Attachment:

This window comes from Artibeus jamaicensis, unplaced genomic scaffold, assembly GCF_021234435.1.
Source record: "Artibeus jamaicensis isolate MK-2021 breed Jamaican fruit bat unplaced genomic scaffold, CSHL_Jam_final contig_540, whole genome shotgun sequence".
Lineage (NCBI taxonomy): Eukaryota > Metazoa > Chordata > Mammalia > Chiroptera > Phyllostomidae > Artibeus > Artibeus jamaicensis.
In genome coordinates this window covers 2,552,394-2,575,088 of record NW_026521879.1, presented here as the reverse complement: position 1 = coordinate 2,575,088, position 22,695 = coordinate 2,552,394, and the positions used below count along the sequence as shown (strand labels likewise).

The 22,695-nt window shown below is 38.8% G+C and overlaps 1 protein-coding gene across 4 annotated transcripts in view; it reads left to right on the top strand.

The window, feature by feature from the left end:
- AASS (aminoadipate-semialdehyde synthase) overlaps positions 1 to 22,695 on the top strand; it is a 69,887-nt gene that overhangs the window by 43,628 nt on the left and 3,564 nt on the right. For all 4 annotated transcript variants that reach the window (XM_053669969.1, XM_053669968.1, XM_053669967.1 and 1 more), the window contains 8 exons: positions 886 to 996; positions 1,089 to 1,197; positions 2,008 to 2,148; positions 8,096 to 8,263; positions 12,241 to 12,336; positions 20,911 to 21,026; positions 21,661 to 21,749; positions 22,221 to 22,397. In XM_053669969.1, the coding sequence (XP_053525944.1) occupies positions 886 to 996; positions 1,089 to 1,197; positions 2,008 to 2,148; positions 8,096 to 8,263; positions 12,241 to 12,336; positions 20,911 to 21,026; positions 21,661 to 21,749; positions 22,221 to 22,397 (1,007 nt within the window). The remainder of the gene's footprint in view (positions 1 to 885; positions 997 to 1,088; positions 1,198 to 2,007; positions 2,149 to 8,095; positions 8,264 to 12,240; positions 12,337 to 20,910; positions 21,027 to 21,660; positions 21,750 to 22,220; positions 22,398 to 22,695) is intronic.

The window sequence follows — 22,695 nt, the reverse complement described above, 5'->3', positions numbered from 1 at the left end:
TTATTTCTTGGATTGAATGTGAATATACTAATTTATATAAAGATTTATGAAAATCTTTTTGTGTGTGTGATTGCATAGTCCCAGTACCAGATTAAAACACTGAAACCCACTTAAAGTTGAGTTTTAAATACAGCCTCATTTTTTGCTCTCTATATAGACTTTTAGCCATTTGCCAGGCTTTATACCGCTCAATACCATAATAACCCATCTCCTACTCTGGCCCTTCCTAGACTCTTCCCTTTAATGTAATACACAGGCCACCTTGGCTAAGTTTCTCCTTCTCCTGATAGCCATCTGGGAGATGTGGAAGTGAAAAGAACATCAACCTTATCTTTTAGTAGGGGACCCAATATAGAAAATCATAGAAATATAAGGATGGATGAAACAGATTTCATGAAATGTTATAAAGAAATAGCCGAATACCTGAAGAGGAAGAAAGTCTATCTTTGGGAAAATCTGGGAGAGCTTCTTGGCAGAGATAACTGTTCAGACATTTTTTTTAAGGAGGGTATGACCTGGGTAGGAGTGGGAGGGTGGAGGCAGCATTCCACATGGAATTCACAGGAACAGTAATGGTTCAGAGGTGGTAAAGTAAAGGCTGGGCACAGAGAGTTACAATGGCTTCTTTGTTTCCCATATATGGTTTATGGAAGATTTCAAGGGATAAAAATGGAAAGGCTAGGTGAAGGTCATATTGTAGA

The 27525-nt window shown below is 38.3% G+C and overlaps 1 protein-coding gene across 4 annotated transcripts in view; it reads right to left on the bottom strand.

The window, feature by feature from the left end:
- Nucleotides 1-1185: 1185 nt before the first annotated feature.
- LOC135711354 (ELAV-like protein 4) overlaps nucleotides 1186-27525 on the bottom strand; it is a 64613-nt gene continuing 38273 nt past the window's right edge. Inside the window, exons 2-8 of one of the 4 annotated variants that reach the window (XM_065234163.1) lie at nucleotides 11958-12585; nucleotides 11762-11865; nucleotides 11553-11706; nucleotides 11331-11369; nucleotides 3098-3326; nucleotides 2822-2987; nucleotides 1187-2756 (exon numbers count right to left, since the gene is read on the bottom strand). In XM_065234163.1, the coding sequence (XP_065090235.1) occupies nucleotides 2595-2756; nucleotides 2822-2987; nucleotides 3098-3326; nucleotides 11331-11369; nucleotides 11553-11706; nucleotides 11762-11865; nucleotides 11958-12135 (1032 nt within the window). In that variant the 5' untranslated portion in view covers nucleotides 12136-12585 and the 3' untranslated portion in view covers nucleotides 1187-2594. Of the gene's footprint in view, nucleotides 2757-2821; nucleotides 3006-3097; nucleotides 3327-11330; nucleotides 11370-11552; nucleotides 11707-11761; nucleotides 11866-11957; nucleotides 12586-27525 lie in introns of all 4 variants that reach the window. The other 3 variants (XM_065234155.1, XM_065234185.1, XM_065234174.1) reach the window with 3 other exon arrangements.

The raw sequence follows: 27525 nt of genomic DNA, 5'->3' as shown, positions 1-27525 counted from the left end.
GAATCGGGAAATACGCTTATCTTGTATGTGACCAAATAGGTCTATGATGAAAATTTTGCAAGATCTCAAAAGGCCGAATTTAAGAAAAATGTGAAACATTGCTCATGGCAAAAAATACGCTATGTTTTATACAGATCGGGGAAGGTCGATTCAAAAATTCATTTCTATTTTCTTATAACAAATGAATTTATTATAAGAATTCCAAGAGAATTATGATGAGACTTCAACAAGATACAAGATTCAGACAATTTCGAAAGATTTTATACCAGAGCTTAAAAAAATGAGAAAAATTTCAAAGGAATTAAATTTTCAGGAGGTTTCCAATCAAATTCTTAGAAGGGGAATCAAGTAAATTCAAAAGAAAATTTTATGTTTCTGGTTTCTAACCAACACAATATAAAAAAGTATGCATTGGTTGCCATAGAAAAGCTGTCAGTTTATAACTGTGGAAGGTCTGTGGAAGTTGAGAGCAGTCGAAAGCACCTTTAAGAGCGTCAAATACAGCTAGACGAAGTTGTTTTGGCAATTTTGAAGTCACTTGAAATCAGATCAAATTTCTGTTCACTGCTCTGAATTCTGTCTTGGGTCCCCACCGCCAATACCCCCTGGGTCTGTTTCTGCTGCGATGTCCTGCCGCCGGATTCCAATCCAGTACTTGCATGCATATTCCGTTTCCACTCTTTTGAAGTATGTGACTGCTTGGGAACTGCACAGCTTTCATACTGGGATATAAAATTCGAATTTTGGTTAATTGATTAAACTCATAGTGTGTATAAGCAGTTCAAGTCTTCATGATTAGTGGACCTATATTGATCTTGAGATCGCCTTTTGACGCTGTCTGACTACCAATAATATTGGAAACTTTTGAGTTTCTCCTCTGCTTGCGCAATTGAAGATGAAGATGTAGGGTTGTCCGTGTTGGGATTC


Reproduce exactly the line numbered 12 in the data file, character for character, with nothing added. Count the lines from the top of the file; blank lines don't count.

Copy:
- Nucleotides 1-1185: 1185 nt before the first annotated feature.